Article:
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We Have a Failure to Communicate

In emergencies, police and firefighters need to get on the same frequency.

November 01, 2002|Jack Weiss

The Beltway sniper shootings not only disrupted civilian life around the nation's capital last month, they stretched public safety communications to the breaking point. Police from different counties, states and agencies struggled to speak with one another because their communications systems were often incompatible.

Flash back to Sept. 11, 2001. New York Police Department helicopter pilots circling the World Trade Center reported their assessment that the towers' collapse was probably imminent, unaware that the firefighters in the buildings could not hear what they were saying.

As former Sens. Gary Hart and Warren Rudman wrote in their recent Council on Foreign Relations report on holes in emergency preparedness, "in virtually every major city and county in the United States, no inter-operable communications system exists to support police, fire department, and county, state, regional and federal response personnel during a major emergency."

That includes Los Angeles.

The digital radios carried by Los Angeles Police Department officers and the analog radios used by local firefighters cannot communicate with each other. Although the Fire Department has purchased some digital radios for use during an emergency, police and fire commanders directing emergency response have to play an elaborate game of "telephone" to relay radio transmissions.

The Sheriff's Department can link with the LAPD but is likewise unable to communicate directly with firefighters.

It shouldn't take a mass killer, a terrorist attack or a catastrophic earthquake to bring about a remedy for L.A.'s communications gap. Some problems, like 911 overload, are already urgent.

During the Washington sniper attacks, thousands of citizen calls to 911 overwhelmed emergency circuits. A Maryland 17-year-old died after an asthma attack Oct. 14 after what family members described as repeated unsuccessful efforts to get through to 911.

Many callers -- reportedly including the suspects themselves -- were frustrated by the ad hoc tip lines established to collect information from the public.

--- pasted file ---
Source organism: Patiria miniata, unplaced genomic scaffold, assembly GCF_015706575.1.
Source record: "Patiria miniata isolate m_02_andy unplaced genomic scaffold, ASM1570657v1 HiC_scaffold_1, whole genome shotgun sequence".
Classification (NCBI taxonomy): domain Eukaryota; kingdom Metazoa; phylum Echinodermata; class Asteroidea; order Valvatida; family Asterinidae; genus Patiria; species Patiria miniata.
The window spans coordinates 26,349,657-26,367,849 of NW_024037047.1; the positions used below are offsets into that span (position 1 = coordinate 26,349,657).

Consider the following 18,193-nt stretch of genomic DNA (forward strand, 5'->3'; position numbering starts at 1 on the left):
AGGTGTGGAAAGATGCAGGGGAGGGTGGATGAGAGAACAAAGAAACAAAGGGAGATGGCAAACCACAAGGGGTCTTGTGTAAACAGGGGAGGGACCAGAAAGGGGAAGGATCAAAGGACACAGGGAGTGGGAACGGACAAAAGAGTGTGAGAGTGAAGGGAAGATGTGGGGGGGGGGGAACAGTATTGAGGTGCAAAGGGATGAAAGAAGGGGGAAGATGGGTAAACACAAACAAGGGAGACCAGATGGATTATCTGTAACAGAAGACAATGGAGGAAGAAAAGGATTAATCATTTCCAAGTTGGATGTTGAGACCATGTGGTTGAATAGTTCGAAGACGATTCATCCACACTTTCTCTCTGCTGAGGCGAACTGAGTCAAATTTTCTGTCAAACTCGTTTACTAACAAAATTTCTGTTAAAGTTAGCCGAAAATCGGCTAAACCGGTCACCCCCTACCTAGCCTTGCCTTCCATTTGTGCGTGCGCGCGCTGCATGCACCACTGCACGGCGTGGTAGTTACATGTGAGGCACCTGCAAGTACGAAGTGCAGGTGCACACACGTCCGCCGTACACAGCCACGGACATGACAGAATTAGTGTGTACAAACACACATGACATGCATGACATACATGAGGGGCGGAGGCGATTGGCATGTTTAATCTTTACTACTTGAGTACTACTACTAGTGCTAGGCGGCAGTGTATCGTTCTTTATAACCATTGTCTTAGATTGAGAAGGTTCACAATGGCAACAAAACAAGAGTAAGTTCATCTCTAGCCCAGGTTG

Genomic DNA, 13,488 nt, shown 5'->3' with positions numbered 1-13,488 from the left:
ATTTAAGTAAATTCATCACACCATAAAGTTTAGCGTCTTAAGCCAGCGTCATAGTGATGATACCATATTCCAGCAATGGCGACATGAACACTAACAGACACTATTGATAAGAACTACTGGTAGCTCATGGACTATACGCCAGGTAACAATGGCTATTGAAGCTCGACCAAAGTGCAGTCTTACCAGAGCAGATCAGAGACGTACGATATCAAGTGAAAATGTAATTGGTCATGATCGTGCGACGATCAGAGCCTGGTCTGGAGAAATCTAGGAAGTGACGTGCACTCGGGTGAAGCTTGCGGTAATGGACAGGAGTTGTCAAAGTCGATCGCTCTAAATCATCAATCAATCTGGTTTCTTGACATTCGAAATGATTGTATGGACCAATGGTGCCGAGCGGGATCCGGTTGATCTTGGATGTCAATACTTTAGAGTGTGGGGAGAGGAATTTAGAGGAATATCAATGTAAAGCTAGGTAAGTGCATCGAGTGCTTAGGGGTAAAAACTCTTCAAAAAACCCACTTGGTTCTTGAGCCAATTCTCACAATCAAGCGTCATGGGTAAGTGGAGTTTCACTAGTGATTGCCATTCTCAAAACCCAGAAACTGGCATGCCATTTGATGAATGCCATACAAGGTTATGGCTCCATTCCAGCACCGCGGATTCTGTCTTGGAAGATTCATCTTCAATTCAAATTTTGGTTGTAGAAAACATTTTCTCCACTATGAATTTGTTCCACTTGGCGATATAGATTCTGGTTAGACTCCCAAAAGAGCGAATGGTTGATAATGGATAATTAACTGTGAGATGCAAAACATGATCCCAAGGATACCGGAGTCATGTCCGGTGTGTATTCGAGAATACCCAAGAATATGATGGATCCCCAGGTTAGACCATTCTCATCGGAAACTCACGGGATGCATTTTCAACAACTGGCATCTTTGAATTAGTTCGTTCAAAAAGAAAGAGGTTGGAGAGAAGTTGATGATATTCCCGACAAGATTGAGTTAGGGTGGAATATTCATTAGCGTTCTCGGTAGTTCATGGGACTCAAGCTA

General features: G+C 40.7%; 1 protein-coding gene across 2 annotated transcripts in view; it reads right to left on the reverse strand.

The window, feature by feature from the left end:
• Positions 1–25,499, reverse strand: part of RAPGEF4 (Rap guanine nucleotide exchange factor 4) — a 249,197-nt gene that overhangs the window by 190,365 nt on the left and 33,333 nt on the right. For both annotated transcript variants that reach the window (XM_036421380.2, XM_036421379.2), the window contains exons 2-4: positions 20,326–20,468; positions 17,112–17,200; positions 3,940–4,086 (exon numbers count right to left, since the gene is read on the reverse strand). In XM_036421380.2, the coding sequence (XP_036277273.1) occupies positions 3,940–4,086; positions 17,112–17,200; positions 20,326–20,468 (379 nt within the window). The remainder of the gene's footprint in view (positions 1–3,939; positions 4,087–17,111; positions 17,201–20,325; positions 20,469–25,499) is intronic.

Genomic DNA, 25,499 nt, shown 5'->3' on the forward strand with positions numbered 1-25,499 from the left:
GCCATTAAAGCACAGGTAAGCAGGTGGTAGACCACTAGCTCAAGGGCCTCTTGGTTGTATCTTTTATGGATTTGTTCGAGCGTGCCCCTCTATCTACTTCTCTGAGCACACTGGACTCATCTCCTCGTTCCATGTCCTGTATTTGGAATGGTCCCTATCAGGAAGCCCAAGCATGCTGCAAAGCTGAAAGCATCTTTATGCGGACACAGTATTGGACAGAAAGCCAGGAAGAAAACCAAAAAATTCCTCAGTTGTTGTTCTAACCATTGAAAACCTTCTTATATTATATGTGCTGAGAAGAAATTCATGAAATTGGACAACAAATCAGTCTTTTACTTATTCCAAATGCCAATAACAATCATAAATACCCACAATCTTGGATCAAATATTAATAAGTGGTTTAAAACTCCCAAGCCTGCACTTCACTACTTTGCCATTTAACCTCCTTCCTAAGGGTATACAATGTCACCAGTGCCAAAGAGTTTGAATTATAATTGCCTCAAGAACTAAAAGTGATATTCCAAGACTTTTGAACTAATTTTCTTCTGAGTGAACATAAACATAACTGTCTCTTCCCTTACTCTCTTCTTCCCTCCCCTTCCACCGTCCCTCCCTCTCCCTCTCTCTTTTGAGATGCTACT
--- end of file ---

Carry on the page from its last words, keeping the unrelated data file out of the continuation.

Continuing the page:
Los Angeles already has a 911 system stretched beyond the max, often by nonemergency calls. Attempts to get tips and nonemergency complaints sent to other numbers have foundered for lack of publicity and coordination. The threat of terrorism makes it imperative to route routine callers off emergency circuits.

The long-anticipated 311 nonemergency system is scheduled to begin service before the end of the year, and no delays should be tolerated.

The city's new 911 call center also is to begin handling calls in the coming weeks. This long-awaited facility has computer-operated phones and a customized dispatch system that will improve emergency communications.

The city also is preparing to build a new $120-million facility to house the Emergency Operations Center approved in March 2002 as part of Proposition Q. The center should be designed not to accommodate the current, incompatible communications systems of the Police Department and Fire Department but rather to be the hub of a new integrated emergency communications network.

That's the future, however. Some problems can be cured here and now.

The technology to link firefighters and police officers in real time already exists. "Interconnector" systems provide instantaneous patching among as many as 24 different radio systems.

Politicians talk a good game about protecting firefighters and police officers, but they use budget concerns to delay technology that can save lives. It will take unprecedented cooperation between the city and the county to fund systems and link departments that have historically failed to cooperate.

We've heard the warnings from 9/11 and the sniper case. There's no excuse for ignoring any part of the problem.


Los Angeles City Councilman Jack Weiss, a former federal prosecutor, is author of "Preparing Los Angeles for Terrorism," available at

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